Index rank 02

Balance Score


Energy Trilemma Index Rankings and Balance Score

 2013  2014  2015  Trend Score
Energy Performance  4  2  2   
Energy Security  24  20  16  A
Energy Equity  14  19  17  A
Environmental Sustainability  6  6  9  A
Contextual Performance  5  5  7   
Political Strength  4  5  4   
Societal Strength  2  1  4   
Economic Strength  26  16  19   
Overall Rank  3  2  2  AAA
Download CSV Download chart

Fossil Fuel Reserves

  Loading graph...

Key Metrics

Industrial sector (% of GDP) 33.4
TPEP / TPEC  (net energy importer) 0.64
Emission intensity (kg CO2 per USD) 0.11
Energy affordability (USD per kWh) 0.21
GDP / capita (PPP, USD); GDP Group 44,849 (I)
Energy intensity (million BTU per USD) 0.15
CO2 emissions (metric tons CO2 per capita) 3.83
Population Access to Electricity (%) 100.0
Download CSV

Index Commentary

Sweden continues its exceptional performance in the Index and maintains its position overall. As a �Pack leader�, Sweden exhibits strong, well-balanced performance on all three energy dimensions. Energy security improves slightly as the country�s energy production to consumption ratio betters. Performance on the energy equity dimension also improves as electricity and gasoline prices decline. The country�s mitigation of its impact on the environment continues to rank among the best in the world, with comparatively low emissions intensity and air and water pollution levels. Part of Sweden�s success on this dimension is undoubtedly due to its diverse electricity mix, with 98% of its electricity generation coming from low- or zero-carbon sources. Only 2% of electricity is generated using fossil fuels, and almost all oil plants have been either shut down or relegated to reserve use. Sweden performs extremely well on indicators of political and societal strength, with economic strength trailing slightly behind due solely to the country�s high cost of living.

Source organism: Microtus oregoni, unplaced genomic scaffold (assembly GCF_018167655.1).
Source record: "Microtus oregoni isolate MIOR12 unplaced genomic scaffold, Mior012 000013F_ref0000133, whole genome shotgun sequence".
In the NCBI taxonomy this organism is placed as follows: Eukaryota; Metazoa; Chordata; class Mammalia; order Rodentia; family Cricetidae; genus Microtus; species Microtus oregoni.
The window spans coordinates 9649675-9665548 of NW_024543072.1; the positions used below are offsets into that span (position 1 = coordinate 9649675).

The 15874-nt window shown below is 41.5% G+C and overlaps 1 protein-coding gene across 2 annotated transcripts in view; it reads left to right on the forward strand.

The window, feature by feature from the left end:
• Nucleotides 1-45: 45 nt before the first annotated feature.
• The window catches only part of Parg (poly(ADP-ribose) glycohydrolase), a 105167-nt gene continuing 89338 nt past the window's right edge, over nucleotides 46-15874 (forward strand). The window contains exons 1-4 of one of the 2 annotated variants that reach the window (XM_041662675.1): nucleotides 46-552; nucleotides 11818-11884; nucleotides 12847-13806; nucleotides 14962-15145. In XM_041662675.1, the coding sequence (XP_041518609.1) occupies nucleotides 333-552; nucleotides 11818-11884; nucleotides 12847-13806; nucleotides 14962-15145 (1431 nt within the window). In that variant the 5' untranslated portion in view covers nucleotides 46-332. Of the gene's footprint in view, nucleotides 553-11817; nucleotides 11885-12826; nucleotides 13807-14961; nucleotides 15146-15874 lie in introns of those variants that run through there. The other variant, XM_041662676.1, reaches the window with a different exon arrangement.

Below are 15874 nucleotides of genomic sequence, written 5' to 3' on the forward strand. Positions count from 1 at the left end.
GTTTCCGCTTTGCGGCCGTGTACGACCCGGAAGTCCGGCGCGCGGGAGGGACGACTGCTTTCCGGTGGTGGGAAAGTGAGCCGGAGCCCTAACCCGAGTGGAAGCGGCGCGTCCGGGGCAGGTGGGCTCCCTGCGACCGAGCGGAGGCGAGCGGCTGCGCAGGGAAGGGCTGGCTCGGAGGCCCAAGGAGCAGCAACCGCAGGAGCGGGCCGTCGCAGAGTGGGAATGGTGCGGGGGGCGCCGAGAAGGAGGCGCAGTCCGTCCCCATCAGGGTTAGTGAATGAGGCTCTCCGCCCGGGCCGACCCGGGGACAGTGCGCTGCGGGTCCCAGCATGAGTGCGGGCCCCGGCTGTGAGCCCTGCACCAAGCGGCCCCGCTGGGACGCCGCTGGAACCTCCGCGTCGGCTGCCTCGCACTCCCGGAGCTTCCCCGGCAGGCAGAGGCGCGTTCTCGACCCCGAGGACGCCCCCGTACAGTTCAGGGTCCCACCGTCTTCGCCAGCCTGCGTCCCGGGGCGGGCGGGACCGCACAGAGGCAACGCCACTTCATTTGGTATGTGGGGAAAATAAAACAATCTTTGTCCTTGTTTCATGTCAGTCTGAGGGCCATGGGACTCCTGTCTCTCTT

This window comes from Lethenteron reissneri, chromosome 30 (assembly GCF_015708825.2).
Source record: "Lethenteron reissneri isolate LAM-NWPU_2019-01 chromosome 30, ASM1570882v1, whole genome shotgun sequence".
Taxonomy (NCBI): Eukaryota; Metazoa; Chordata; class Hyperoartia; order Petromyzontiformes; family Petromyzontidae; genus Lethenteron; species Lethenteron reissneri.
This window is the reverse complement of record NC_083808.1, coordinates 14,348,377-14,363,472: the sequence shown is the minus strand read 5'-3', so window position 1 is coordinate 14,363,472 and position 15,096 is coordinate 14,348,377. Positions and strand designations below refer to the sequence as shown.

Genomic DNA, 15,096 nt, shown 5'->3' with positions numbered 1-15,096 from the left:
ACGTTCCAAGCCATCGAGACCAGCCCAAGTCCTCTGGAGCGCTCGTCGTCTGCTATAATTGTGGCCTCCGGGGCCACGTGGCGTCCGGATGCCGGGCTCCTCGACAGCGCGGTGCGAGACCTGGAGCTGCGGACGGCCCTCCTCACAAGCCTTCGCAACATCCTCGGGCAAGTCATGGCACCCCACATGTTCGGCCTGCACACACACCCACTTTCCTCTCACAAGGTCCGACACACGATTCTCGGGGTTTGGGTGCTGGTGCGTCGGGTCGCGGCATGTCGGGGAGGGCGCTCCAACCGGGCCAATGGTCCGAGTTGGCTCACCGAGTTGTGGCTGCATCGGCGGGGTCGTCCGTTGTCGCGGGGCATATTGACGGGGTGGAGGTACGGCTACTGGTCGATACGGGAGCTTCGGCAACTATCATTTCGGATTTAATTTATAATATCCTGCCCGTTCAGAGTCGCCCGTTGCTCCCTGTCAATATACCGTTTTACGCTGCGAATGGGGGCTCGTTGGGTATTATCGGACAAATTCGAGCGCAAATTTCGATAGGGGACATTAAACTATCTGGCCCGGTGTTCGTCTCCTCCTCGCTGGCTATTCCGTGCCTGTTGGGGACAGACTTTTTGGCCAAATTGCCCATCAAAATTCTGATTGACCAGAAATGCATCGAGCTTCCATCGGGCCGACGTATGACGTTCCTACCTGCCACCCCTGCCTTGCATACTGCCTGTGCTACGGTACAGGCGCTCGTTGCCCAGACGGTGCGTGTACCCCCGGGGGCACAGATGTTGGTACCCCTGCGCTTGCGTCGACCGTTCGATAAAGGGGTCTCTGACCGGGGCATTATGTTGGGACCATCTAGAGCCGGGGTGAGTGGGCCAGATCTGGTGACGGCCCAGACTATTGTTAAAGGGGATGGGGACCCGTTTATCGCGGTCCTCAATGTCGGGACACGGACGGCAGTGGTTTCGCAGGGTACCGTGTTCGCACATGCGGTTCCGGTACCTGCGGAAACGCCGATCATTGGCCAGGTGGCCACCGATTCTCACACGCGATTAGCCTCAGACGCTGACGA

Trends and Outlook

In order to maintain a high Index ranking, a key issue for Sweden is to make the transportation sector sustainable. Currently, the transportation sector (except trains, metro and trams) relies on fossil fuels. Special policies and financial support to incentivise the purchase of electric cars are in place, but results are not yet fulfilling expectations. The EU target to increase the share of biofuels used in transport to 10% by 2020 will be exceeded as the share has reached 18% already. This is mostly due to a rapid increase of blending of HVO-biodiesel and other biofuels in gasoline and diesel, and an increased number of cars running on biogas.

Sweden has had a successful market-based green certificate system for promoting renewable energy sources (RES) in place from 2003, and since 2012 this is a joint system with Norway.

Policymakers need to focus on finding a solution to replace the existing 10 nuclear reactors that will be taken out of operation gradually, to meet the future electricity demand. The first reactors are expected to close between 2018 and 2020. Vattenfall has taken a policy decision to close the two smallest reactors in Ringhals and E.ON is expected to close the smallest reactor in Oskarshamn within the same timeframe. Although the application to build new reactors has not been formally withdrawn, Vattenfall has currently stopped any further work on the application. In addition to finding measures to meet the EU CO2 reduction and RES targets, energy efficiency needs to be a top priority.